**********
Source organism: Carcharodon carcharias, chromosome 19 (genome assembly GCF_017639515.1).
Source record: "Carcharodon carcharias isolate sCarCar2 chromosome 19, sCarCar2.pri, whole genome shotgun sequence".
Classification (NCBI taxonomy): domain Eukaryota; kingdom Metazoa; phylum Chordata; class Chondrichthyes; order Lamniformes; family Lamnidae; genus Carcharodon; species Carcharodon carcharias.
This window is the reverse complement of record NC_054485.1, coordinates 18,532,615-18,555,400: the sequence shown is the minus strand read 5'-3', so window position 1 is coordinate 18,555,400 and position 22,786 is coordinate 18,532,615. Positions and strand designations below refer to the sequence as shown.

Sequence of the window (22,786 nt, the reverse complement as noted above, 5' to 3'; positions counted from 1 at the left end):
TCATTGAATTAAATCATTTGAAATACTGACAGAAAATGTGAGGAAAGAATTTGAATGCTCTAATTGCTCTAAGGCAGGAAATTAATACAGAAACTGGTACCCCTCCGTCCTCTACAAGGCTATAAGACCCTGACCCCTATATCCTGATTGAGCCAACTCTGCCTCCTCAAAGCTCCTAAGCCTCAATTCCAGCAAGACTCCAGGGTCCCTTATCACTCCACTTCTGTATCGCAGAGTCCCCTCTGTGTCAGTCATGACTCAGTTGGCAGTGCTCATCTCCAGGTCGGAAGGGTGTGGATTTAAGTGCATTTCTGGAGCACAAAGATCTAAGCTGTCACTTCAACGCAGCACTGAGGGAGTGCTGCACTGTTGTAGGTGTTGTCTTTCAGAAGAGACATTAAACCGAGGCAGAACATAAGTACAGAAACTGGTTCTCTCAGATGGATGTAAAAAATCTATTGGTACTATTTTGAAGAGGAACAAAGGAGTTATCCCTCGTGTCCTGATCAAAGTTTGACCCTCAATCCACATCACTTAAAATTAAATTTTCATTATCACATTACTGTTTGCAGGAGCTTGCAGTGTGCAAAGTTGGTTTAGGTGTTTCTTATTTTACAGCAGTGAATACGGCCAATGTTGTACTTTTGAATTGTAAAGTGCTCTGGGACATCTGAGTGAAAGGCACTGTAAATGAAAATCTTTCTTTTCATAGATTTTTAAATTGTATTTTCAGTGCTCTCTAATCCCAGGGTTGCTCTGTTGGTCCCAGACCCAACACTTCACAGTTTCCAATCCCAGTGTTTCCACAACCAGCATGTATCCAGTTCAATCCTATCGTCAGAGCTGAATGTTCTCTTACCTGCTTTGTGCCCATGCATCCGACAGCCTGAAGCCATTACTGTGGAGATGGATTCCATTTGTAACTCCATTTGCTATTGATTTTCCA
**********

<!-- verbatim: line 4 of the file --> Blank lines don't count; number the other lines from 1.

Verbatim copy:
This window is the reverse complement of record NC_054485.1, coordinates 18,532,615-18,555,400: the sequence shown is the minus strand read 5'-3', so window position 1 is coordinate 18,555,400 and position 22,786 is coordinate 18,532,615. Positions and strand designations below refer to the sequence as shown.